The man asked me to stay put while he walked off to confer with the officer and Mr. Silva. They went about 20 feet away and began talking amongst themselves while I waited. I couldn’t over hear anything, but I got the impression that the police officer was recounting his version of the events that had transpired in the screening area (my initial refusal to be patted down). After a few minutes, I asked loudly across the distance if I was free to leave. The man dismissively held up a finger and said, “hold on”. I waited. After another minute or so, he returned and asked for my name. I asked why he needed it, and reminded him that the female supervisor/agent had already taken a report. He said that he was trying to be friendly and help me out. I asked to what end. He reminded me that I could be sued civilly and face a $10,000 fine and that my cooperation could help mitigate the penalties I was facing. I replied that he already had my information in the report that was taken and I asked if I was free to leave. I reminded him that he was now illegally detaining me and that I would not be subject to screening as a condition of leaving the airport. He told me that he was only trying to help (I should note that his demeanor never suggested that he was trying to help. I was clearly being interrogated.), and that no one was forcing me to stay. I asked if tried to leave if he would have the officer arrest me. He again said that no one was forcing me to stay. I looked him in the eye, and said, “then I’m leaving”. He replied, “then we’ll bring a civil suit against you”, to which I said, “you bring that suit” and walked out of the airport.

Now he’s being compared to Rosa Parks. It’s an apt comparison, if, well, not completely the same thing. You decide. But my favorite line from his videos is the one when the TSA agent told John that he “gave up a lot of rights when I bought my ticket.” Great. It’s a good John knew a thing or two about his rights, too, including to not to be detained, and that he knew enough to stand up for those rights. I wonder how different TSA procedures would be if more people did the same.

Needless to say, John Tyner is not alone in his anger at the excessive “security theater” that has pervaded our flight security procedures. As has been noted many times, since 9/11, every attempted attack on a flight has been stopped by passengers after the government failed to catch the terrorist, and has been followed by more stringent government screening, throwing more money and more lack of sense at the problem. As a result, another giant government agency has been created, more rights have been lost when we buy a ticket to fly, and really, nothing has been solved.

And it’s not like this is the first time questions have been raised about TSA procedures effect on our civil rights:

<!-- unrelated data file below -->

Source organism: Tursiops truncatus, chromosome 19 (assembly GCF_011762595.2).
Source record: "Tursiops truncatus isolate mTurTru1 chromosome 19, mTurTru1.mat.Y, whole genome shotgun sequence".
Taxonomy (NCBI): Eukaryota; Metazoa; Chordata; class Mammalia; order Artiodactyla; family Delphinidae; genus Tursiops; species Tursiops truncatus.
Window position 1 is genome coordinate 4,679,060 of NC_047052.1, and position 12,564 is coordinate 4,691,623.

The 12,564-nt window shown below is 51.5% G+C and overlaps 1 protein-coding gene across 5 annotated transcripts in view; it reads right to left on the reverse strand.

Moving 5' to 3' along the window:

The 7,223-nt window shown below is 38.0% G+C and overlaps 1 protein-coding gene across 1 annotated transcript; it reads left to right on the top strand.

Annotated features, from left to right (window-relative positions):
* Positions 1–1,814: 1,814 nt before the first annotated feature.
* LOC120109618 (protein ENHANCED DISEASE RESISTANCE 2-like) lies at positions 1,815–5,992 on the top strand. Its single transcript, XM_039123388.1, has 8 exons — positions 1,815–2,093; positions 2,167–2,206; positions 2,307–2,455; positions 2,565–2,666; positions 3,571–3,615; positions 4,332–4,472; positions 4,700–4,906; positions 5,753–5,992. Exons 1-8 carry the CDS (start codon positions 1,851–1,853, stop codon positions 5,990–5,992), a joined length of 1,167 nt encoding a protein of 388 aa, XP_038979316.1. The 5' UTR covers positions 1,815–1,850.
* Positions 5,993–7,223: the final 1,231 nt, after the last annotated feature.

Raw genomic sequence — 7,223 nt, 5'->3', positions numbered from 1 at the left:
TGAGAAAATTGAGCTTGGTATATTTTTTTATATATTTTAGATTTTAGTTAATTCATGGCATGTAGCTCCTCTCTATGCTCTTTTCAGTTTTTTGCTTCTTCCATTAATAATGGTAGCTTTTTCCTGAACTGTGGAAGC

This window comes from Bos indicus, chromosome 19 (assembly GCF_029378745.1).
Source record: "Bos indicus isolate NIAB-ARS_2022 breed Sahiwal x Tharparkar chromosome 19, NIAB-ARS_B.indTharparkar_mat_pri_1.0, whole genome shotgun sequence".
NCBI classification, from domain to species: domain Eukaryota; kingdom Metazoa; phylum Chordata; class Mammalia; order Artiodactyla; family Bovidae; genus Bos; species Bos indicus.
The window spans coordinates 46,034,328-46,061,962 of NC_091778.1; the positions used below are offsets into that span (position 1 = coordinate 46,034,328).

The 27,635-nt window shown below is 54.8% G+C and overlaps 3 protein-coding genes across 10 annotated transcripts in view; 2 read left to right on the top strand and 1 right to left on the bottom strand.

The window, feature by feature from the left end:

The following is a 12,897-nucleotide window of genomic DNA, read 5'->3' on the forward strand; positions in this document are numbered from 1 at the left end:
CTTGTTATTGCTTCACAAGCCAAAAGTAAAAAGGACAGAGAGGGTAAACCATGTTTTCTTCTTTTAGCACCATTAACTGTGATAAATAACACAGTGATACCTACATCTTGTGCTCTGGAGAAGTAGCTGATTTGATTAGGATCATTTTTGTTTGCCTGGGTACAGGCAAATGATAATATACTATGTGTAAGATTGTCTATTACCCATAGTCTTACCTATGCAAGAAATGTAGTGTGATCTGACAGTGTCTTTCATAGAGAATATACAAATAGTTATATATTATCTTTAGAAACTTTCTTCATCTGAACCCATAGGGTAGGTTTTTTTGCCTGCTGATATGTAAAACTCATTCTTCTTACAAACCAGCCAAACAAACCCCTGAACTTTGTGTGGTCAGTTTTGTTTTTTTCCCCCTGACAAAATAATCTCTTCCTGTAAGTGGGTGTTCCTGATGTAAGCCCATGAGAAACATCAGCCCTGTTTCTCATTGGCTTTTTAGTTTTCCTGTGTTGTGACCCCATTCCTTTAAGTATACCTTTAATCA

What are people doing about it? In addition to the people, like John Tyner, who are refusing to undergo the procedures, they are refusing to fly this holiday season (as I have), writing letters to TSA and the transportation, travel, and pilots associations, and publicizing their protest. Said one (now former) passenger to the Air Transport Association:

It is with deep regret, however, that I write to inform you that from this time forward, I will no longer be patronizing any of your member airlines, relegated instead to traveling only by car. I am taking this action in light of the aggressive, arrogant, unlawful, and flagrantly immoral actions being imposed by the Transportation Security Administration as a condition of flying. My personal boycott of flying will remain in effect unless and until substantive changes are made to provide passengers a way to opt out of the naked, irradiating body scanners, and the “enhanced” pat downs.

Another, who was subjected to the procedures because of a “medically required trip,” warned about the effect on the bottom lines of the  air travel industry.

I sincerely hope that your industry realizes the incalculable harm that the TSA is doing to your bottom line as travelers like me refuse to participate in security theater. At some point, you will have to stand up for your customers and give us back the right to fly without having crimes committed against us and being inconvenienced at every turn, or you will face the harsh economic repercussions as we decide to just stay home. I, for one, will be advising everyone I know to refuse to fly until this matter has been appropriately resolved.

Maybe that is exactly the crux of the issue: these measures have been put in place because the travel industry wants travelers to feel safe when they get on a plane. I listened to an official from the Department of Homeland Security say as much on an NPR interview this morning. If the travel industry starts seeing the pain of decreasing profits, they will innovate, and push that innovation on DHS and TSA, and make sure that they are secure and looking out for passengers privacy.

So, send a letter here, but also, don’t fly. Or fly naked.

Seal of the United States Transportation Secur...
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Jeffs to Texas? Not yet…but soon.

Just hours after Utah‘s 3rd District Court ordered Warren Jeffs extradited to Texas, the Utah Court of Appeals granted a temporary stay of the order, if just until Wednesday.

Jeffs attorney Walter Bugden immediately appealed the decision [to extradite Jeffs], and late Monday afternoon the Utah Court of Appeals agreed to halt the extradition at least until Wednesday, when prosecutors’ response to Jeffs’ appeal is due at the end of the day.

Jeffs’ lawyer had argued that extradition to Texas violated Jeffs’ right to a speedy re-trial on accomplice to rape charges in Utah.

Stay tuned…at least until Wednesday.

(h/t to the Salt Lake Tribune‘s Lindsay Whitehurst.)

Are you flying this holiday?